Self-regulated learning can be broken down into three essential components; cognition, metacognition and motivation. Cognition is the mental process involved in knowing, understanding and learning. Cognitive strategies include skills or subject specific methods that allow pupils to acquire knowledge and complete a learning task, for example, memorisation techniques or different methods to solve equations in maths. Metacognition is how our pupils think about and deploy these strategies to monitor and purposefully direct their learning while motivation is about our pupils’ willingness to engage their metacognitive and cognitive skills and apply them to learning. All three aspect are needed be a self-regulated learner and it is important to note that while metacognition is often the most ambiguous component of self-regulation and the focus of the EEF guidance report, it is not more or less important than cognition or motivation. It is impossible to be metacognitive without having the knowledge of cognitive strategies and possessing the motivation to apply these strategies to problems.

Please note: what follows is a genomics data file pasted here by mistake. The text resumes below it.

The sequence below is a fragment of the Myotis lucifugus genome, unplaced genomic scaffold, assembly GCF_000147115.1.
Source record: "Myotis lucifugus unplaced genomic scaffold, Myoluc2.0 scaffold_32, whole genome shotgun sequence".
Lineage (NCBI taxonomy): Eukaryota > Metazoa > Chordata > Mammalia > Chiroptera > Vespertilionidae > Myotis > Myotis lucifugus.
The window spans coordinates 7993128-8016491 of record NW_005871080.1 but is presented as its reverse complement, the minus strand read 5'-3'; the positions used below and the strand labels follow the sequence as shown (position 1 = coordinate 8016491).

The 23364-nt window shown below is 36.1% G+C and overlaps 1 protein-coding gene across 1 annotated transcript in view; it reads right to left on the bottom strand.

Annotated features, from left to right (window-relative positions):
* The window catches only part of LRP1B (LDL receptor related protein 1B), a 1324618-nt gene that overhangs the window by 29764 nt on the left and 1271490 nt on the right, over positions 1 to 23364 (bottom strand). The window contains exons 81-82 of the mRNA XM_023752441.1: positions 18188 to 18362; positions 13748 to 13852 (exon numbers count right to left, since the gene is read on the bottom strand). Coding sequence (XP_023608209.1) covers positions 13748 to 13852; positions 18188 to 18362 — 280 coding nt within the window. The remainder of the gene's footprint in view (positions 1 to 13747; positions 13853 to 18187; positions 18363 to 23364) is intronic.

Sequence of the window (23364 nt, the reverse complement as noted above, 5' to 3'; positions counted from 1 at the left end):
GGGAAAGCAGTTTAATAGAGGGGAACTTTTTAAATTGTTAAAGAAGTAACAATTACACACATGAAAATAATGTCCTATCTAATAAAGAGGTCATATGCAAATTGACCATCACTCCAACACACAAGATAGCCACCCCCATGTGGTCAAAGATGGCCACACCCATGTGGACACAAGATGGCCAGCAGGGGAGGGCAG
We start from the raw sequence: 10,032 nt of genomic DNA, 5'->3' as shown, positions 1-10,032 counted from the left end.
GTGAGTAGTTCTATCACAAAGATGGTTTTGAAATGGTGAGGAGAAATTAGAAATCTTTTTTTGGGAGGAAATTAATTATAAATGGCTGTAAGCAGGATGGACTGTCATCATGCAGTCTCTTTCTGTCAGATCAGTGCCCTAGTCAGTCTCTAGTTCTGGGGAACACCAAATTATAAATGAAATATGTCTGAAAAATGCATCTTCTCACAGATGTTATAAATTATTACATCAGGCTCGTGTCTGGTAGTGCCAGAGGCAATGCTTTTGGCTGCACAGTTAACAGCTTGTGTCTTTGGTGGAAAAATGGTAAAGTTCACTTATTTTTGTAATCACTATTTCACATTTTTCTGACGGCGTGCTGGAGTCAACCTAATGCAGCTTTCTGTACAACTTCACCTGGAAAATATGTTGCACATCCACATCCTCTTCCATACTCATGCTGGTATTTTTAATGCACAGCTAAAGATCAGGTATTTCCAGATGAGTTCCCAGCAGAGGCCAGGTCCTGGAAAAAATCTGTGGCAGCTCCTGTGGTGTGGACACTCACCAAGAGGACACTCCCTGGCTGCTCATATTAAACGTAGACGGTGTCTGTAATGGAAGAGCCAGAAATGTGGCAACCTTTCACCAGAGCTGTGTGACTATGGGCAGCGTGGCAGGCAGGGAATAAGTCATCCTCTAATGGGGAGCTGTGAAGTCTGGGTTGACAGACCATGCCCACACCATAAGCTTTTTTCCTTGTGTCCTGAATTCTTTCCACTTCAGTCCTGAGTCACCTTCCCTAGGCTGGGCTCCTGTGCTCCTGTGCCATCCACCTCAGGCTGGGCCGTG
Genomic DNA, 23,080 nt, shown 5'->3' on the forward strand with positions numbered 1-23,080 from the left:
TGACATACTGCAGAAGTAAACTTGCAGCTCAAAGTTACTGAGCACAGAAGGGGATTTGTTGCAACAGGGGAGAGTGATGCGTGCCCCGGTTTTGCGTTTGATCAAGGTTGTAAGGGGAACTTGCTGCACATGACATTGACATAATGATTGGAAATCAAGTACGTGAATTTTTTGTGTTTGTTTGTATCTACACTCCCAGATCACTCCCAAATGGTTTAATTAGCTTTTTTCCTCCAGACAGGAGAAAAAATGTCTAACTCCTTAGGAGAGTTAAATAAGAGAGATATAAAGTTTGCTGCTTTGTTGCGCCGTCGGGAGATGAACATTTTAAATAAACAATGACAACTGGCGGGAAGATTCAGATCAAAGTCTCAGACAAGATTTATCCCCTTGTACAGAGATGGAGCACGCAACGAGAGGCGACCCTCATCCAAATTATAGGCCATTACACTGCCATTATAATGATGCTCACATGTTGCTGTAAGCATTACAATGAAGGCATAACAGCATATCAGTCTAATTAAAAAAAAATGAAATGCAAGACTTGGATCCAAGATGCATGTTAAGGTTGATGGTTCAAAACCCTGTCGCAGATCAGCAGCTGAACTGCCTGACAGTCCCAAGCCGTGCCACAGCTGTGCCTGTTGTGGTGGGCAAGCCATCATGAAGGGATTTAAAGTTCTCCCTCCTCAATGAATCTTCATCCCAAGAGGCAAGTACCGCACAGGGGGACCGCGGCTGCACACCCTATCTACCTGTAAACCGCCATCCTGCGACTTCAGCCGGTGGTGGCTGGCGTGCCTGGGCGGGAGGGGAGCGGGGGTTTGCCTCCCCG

Picture 2